We have considered the Defendant's remaining points on appeal and conclude that they do not merit discussion.

The entry is:

Appeal denied.

Judgment affirmed.


[1] In pertinent part 17-A M.R.S.A. § 757 states:

1. A person is guilty of trafficking in prison contraband if:

. . . . .

B. Being a person in official custody, he intentionally makes, obtains or possesses contraband.

The contraband which the Defendant allegedly possessed was a hypodermic syringe. See 17-A M.R.S.A. § 1111.

[2] We note that in his jury instructions, the presiding justice initially charged that the Defendant could be found guilty if he either "intentionally" or "knowingly" possessed a hypodermic apparatus. In explaining these culpable states of mind, the justice twice defined them with reference to a reasonable man standard. Neither term, however, has such an objective standard; both concern the Defendant's subjective state of mind. As provided in 17-A M.R. S.A. § 10:

Definitions of culpable states of mind.

1. "Intentionally."

A. A person acts intentionally with respect to a result of his conduct when it is his conscious object to cause such a result.

B. A person acts intentionally with respect to attendant circumstances when he is aware of the existence of such circumstances or believes that they exist.

2. "Knowingly."

. . . . .

B. A person acts knowingly with respect to attendant circumstances when he is aware that such circumstances exist.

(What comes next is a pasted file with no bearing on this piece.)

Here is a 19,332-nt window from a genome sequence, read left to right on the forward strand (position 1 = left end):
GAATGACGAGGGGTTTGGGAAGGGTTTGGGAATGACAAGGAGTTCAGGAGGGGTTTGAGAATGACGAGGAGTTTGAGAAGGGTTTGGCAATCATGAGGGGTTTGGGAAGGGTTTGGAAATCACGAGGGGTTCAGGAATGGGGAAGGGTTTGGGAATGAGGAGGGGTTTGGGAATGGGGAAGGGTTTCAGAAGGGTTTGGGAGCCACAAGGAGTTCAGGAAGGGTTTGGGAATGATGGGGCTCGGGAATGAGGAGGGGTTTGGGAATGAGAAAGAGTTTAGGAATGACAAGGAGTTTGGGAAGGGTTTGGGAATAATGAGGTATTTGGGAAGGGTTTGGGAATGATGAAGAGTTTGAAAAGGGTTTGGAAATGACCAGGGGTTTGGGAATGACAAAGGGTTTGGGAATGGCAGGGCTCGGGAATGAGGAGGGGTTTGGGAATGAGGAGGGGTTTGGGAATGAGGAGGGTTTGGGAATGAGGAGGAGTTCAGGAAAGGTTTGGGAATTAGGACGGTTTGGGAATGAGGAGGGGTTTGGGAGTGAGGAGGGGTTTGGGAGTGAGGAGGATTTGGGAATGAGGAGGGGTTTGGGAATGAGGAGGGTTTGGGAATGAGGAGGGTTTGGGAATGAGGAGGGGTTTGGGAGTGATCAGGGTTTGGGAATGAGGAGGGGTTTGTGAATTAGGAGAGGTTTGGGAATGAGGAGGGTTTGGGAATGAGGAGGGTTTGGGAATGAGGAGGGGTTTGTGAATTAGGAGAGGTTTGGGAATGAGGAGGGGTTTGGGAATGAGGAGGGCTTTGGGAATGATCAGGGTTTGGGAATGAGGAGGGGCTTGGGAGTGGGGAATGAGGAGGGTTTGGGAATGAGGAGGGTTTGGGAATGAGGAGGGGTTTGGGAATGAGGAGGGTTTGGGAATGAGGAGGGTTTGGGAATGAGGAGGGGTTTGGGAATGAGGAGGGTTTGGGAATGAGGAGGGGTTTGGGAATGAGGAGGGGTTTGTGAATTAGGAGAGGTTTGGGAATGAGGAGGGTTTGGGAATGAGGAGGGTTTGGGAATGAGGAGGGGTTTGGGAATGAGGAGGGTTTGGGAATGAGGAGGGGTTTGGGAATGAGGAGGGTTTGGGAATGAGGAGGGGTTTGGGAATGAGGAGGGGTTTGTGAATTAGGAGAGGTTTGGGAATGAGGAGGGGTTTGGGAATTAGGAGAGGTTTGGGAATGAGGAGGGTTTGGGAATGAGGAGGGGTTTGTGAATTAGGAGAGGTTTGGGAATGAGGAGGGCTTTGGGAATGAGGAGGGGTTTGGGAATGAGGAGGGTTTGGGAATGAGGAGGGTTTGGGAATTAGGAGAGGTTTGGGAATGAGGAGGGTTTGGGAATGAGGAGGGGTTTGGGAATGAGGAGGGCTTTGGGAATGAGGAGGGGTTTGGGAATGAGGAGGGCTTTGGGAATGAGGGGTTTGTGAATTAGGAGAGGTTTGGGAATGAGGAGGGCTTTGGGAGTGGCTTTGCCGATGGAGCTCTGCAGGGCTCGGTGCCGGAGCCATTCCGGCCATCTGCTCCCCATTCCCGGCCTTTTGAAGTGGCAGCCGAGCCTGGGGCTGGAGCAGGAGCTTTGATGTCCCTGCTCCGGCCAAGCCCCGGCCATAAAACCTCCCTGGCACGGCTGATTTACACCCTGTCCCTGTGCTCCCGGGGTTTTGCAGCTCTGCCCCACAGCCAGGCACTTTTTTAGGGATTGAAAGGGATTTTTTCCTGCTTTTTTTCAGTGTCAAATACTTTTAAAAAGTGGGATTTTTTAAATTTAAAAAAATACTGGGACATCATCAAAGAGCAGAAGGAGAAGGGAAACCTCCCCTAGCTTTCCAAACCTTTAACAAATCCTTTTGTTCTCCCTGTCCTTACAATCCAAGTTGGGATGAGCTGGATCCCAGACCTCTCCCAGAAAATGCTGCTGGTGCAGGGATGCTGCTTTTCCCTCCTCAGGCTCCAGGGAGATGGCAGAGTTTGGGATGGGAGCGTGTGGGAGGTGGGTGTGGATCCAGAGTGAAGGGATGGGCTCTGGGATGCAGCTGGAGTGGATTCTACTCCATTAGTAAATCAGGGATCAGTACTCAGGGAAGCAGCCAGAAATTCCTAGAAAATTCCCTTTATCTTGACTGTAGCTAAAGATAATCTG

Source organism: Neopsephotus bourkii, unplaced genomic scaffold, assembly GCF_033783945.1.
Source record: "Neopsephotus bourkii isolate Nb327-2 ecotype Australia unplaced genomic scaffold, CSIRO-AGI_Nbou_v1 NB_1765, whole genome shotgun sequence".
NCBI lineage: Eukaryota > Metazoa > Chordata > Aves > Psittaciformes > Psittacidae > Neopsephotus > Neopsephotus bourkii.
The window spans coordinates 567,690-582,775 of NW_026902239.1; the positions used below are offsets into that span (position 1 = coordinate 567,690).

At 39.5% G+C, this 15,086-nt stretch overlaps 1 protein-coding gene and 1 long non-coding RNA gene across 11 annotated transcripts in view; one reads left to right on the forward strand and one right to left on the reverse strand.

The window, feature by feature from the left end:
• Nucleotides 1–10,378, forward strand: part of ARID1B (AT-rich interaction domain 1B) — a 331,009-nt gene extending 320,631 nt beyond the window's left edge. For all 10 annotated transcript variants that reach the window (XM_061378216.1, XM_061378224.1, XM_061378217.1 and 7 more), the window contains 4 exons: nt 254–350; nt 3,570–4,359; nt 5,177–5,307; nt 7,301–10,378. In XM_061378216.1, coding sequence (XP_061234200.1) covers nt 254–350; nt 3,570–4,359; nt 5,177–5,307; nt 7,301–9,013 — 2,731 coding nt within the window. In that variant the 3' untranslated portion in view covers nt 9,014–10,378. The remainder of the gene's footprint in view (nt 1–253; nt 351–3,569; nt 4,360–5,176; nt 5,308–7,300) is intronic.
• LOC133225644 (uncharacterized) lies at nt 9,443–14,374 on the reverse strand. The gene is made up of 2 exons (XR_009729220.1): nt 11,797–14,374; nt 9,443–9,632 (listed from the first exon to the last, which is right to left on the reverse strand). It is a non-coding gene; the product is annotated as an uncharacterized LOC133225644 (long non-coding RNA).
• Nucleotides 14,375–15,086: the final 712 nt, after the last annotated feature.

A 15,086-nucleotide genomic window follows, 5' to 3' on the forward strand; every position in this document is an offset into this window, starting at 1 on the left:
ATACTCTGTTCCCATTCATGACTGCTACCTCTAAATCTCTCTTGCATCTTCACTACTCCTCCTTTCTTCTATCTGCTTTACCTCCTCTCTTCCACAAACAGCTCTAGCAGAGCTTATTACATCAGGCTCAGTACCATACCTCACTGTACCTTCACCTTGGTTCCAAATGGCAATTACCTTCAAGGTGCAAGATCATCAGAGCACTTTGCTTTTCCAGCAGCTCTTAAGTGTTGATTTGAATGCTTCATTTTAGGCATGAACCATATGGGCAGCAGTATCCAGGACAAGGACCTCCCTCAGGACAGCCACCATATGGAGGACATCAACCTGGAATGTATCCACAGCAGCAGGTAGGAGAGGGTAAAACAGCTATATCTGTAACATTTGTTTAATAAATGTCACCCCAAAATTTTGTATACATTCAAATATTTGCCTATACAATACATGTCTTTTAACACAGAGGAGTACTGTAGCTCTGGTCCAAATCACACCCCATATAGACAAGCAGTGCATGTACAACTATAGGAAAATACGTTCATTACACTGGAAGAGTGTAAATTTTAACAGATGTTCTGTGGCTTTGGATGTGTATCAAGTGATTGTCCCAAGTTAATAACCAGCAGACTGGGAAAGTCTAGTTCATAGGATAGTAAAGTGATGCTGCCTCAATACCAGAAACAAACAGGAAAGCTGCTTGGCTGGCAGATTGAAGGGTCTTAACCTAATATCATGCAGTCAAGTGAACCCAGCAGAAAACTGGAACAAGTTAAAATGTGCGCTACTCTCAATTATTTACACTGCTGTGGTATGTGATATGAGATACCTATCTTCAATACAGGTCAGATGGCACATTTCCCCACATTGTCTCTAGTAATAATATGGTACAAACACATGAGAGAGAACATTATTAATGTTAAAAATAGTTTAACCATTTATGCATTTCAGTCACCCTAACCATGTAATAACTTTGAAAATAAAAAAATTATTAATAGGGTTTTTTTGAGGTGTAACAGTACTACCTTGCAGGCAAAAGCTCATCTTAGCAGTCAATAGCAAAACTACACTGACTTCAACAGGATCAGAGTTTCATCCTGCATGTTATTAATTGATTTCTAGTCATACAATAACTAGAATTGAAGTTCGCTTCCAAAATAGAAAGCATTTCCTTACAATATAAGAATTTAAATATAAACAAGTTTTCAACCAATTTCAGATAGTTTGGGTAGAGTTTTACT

. . . . .

Following the court's instruction, the Defendant objected on the ground that "knowingly" would not support a conviction under 17-A M.R.S.A. § 757. Thereafter, the presiding justice correctly instructed the jury that it had to find that the Defendant "intentionally" possessed contraband and read the statutory definition, 17-A M.R.S.A. § 10(1)(A). The Defendant was satisfied with this instruction. Read in its entirety, we find the instruction to be substantially correct and not misleading. State v. Childs, Me., 388 A.2d 76, 80 (1978); State v. Barlow, Me., 387 A.2d 759, 760 (1978). There was no error here.

[3] See Annot. 21 A.L.R.2d 1216 (1952); United States v. De Larosa, 450 F.2d 1057, 1068 (3rd Cir. 1971) cert. denied, 405 U.S. 927, 92 S. Ct. 978, 30 L. Ed. 2d 800 (1972). (Rule requiring complete and exclusive proof of chain of custody rejected in favor of trial court's broad discretion on admissibility).

[4] A syringe could, of course, have been introduced as a model or example of the type of object that Leadbetter seized from the Defendant without complying with the chain of custody requirements. See State v. McLain, Me., 367 A.2d 213, 219 (1976).

[5] See Taylor v. Milton, 353 Mich. 421, 92 N.W.2d 57 (1958). (In malpractice suit, assuming inadequate foundation, admission into evidence of filiform harmless error where defendant admitted leaving such instrument in plaintiff's bladder.)